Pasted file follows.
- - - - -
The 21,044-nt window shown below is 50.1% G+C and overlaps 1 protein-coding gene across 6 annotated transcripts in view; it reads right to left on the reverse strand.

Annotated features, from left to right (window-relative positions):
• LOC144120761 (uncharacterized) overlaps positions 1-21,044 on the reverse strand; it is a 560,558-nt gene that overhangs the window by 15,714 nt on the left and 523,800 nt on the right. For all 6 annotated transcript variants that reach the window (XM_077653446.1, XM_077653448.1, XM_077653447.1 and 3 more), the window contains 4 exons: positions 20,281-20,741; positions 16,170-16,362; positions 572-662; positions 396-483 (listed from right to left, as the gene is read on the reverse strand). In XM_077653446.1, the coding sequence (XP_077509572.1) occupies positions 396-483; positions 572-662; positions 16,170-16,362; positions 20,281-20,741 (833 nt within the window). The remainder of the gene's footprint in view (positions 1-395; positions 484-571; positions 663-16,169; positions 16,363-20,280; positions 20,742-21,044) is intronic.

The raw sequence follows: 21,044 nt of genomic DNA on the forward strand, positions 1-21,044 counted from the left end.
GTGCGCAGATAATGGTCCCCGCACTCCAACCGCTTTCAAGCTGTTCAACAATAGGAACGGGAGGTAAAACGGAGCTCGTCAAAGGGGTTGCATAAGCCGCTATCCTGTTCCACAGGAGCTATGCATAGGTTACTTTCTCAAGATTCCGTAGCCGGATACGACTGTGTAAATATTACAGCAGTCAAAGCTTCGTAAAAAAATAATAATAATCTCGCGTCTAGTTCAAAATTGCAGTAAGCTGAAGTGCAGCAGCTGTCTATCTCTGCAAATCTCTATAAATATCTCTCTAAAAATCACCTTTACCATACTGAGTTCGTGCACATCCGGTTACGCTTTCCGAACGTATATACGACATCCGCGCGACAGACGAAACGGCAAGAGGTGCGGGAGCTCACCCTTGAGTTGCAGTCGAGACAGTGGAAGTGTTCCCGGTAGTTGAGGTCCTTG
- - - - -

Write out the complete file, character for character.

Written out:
The 21,044-nt window shown below is 50.1% G+C and overlaps 1 protein-coding gene across 6 annotated transcripts in view; it reads right to left on the reverse strand.

Annotated features, from left to right (window-relative positions):
• LOC144120761 (uncharacterized) overlaps positions 1-21,044 on the reverse strand; it is a 560,558-nt gene that overhangs the window by 15,714 nt on the left and 523,800 nt on the right. For all 6 annotated transcript variants that reach the window (XM_077653446.1, XM_077653448.1, XM_077653447.1 and 3 more), the window contains 4 exons: positions 20,281-20,741; positions 16,170-16,362; positions 572-662; positions 396-483 (listed from right to left, as the gene is read on the reverse strand). In XM_077653446.1, the coding sequence (XP_077509572.1) occupies positions 396-483; positions 572-662; positions 16,170-16,362; positions 20,281-20,741 (833 nt within the window). The remainder of the gene's footprint in view (positions 1-395; positions 484-571; positions 663-16,169; positions 16,363-20,280; positions 20,742-21,044) is intronic.

The raw sequence follows: 21,044 nt of genomic DNA on the forward strand, positions 1-21,044 counted from the left end.
GTGCGCAGATAATGGTCCCCGCACTCCAACCGCTTTCAAGCTGTTCAACAATAGGAACGGGAGGTAAAACGGAGCTCGTCAAAGGGGTTGCATAAGCCGCTATCCTGTTCCACAGGAGCTATGCATAGGTTACTTTCTCAAGATTCCGTAGCCGGATACGACTGTGTAAATATTACAGCAGTCAAAGCTTCGTAAAAAAATAATAATAATCTCGCGTCTAGTTCAAAATTGCAGTAAGCTGAAGTGCAGCAGCTGTCTATCTCTGCAAATCTCTATAAATATCTCTCTAAAAATCACCTTTACCATACTGAGTTCGTGCACATCCGGTTACGCTTTCCGAACGTATATACGACATCCGCGCGACAGACGAAACGGCAAGAGGTGCGGGAGCTCACCCTTGAGTTGCAGTCGAGACAGTGGAAGTGTTCCCGGTAGTTGAGGTCCTTG